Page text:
In 2015, the WADA (World Anti-Doping Agency) banned its Russian subsidiary, Russian Anti-Doping Agency(RUSADA), from all WADA official duties amid investigations into non-compliance and allegations of the systemic cover-up of a national doping regime. Earlier this month, a six person WADA compliance review committee recommended the RUSADA be reinstated less than three years after the ban was put in place. This decision sparked anger and was met with exasperation, but not much surprise, from the wider sporting community. In protest against the ultimate result, former cross-country skier Beckie Scott left her position on the review committee, summing up the frustration of athletes the world over, at a governing agency losing more of its authority with every new scandal that comes to light.
The ban was issued with very simple terms for reinstatement, namely an admission of the cover-up of a national doping system and access to the laboratories where all the doctoring of samples took place. Despite neither of these terms having yet been met, the review committee agreed to allow the RUSADA back into the fold after promises of limited and timetabled access to the laboratories and the regrettable admission that “certain individuals” crossed a line. You would like to think that the people on the committee appeared impartial on paper at least, but one look at their other involvements in the sporting administrative world and you find that some are also involved in the International Olympic Committee. It’s hard to imagine that the very lucrative proposition of Russia’s participation in the next Olympic cycle didn’t sway some of the members with a foot in both camps.
In the 2018 Pyeongchang Winter Olympics some athletes received special permission to compete in the games under the banner of OAR “Olympic Athletes from Russia”. The terms of this olive branch were simple, go two weeks without causing uproar and you can march under the Russian flag for the closing ceremony. Two of these athletes tested positive, one of whom was a curler for the same substance as Russian tennis icon Maria Sharapova. Frankly, if your curlers feel the need to dope – when there is so little benefit for them as a result, then who knows what pressure was being put on other athletes. Despite these further transgressions, the Russian Olympic Committee was also reinstated shortly after these games took place.
Under-age internationals, semi-professionals and the majority of elite athletes have to sit through WADA Anti-Doping talks. One hour on how to find out if a substance is banned before you take it. The first few talks are okay and the speakers do their best to make the talks interesting with different cases, but you have to sit in these talks biannually, confident in your knowledge that someone, somewhere, is getting away with this. And you’re worried about taking cough syrup.Think of all the athletes that sit through these talks and wake up for the 6am gym sessions and eat grilled chicken and spinach dinners, all to stand on the third tier of a podium or collect a runners-up medal or sit at home and watch these great sporting events on their televisions.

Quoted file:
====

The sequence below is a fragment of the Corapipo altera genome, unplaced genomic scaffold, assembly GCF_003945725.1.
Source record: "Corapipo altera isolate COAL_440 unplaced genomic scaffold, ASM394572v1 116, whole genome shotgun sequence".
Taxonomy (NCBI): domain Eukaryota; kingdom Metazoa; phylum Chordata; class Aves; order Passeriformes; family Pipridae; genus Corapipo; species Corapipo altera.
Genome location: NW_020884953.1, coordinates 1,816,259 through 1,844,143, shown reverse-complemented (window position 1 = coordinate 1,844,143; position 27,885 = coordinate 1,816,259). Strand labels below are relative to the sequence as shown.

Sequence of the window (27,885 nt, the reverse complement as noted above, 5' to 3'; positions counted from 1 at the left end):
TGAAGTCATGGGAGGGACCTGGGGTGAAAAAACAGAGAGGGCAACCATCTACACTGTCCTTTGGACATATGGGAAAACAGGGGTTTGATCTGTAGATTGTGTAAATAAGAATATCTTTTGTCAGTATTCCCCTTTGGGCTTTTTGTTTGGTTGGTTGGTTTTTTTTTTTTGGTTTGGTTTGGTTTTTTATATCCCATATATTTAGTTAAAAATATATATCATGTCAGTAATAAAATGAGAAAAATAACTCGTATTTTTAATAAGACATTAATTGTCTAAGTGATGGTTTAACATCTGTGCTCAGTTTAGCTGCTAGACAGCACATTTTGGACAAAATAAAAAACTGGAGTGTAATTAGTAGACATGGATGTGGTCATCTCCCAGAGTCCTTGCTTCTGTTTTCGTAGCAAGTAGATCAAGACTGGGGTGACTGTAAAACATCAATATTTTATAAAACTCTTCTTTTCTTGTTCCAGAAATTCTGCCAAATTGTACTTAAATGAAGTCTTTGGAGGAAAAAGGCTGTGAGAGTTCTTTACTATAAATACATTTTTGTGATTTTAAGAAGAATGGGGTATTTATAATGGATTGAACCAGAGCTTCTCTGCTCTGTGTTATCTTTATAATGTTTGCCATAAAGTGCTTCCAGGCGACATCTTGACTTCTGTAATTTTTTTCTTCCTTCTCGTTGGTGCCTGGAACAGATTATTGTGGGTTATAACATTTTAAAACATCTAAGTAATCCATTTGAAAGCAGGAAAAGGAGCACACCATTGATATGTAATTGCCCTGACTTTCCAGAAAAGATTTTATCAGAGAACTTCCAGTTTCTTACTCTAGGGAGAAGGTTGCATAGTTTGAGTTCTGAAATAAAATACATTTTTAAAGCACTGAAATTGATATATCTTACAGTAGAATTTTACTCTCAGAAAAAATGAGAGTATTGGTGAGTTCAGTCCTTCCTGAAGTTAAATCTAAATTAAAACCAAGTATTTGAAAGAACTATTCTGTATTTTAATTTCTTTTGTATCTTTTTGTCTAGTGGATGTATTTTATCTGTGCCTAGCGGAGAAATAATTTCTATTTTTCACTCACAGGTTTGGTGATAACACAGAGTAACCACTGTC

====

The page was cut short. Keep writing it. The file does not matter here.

The aforementioned Beckie Scott originally received a bronze medal for her efforts in the 2002 Salt Lake City Olympics as an athlete, but has since been bumped up to gold status as the two athletes that ‘bested’ her on the day have had their titles stripped. Although she technically won the title she so richly deserved, she missed out on the trappings of the occasion that give it such international gravitas. She missed that coveted first tier of the podium, her countries national anthem being sung and the fame and glory all her hard work warranted. Michael Phelps reacted to the recent news and said of it “somebody has to take charge and if WADA is really not going to do anything about it then somebody else has to”.
Heywood Broun once said that “sports do not build character. They reveal it”. Every time a new story about some athlete breaks and the word ‘doping’ rears its head, you wonder what sort of characters the world of sport are presenting to the outer world. WADA is supposed to be the international authority that underpins this fight to keep sport clean. They had a chance to make a huge statement against doping by making an example of a country whose actions warranted harsher punishment. They passed the buck. The issue remains however; if WADA aren’t leading the charge, then who will?